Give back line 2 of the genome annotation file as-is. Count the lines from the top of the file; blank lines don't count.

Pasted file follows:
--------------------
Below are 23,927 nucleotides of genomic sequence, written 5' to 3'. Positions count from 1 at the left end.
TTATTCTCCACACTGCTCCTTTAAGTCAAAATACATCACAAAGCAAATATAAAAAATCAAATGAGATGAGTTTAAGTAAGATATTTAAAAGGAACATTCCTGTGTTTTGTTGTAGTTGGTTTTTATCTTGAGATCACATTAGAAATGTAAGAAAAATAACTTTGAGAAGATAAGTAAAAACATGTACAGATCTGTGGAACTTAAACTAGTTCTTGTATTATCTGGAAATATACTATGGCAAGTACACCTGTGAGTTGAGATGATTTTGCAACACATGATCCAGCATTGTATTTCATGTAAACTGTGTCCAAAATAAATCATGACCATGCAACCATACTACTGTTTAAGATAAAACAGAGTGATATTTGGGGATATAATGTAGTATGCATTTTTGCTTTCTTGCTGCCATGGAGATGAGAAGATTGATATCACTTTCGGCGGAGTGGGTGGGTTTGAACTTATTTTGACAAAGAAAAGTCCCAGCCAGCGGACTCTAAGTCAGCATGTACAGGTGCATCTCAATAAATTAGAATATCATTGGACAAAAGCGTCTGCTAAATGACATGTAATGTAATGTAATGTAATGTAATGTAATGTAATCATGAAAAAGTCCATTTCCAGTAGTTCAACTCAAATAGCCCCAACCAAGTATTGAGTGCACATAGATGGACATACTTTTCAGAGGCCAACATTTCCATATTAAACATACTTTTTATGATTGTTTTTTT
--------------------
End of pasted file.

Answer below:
TTATTCTCCACACTGCTCCTTTAAGTCAAAATACATCACAAAGCAAATATAAAAAATCAAATGAGATGAGTTTAAGTAAGATATTTAAAAGGAACATTCCTGTGTTTTGTTGTAGTTGGTTTTTATCTTGAGATCACATTAGAAATGTAAGAAAAATAACTTTGAGAAGATAAGTAAAAACATGTACAGATCTGTGGAACTTAAACTAGTTCTTGTATTATCTGGAAATATACTATGGCAAGTACACCTGTGAGTTGAGATGATTTTGCAACACATGATCCAGCATTGTATTTCATGTAAACTGTGTCCAAAATAAATCATGACCATGCAACCATACTACTGTTTAAGATAAAACAGAGTGATATTTGGGGATATAATGTAGTATGCATTTTTGCTTTCTTGCTGCCATGGAGATGAGAAGATTGATATCACTTTCGGCGGAGTGGGTGGGTTTGAACTTATTTTGACAAAGAAAAGTCCCAGCCAGCGGACTCTAAGTCAGCATGTACAGGTGCATCTCAATAAATTAGAATATCATTGGACAAAAGCGTCTGCTAAATGACATGTAATGTAATGTAATGTAATGTAATGTAATGTAATCATGAAAAAGTCCATTTCCAGTAGTTCAACTCAAATAGCCCCAACCAAGTATTGAGTGCACATAGATGGACATACTTTTCAGAGGCCAACATTTCCATATTAAACATACTTTTTATGATTGTTTTTTT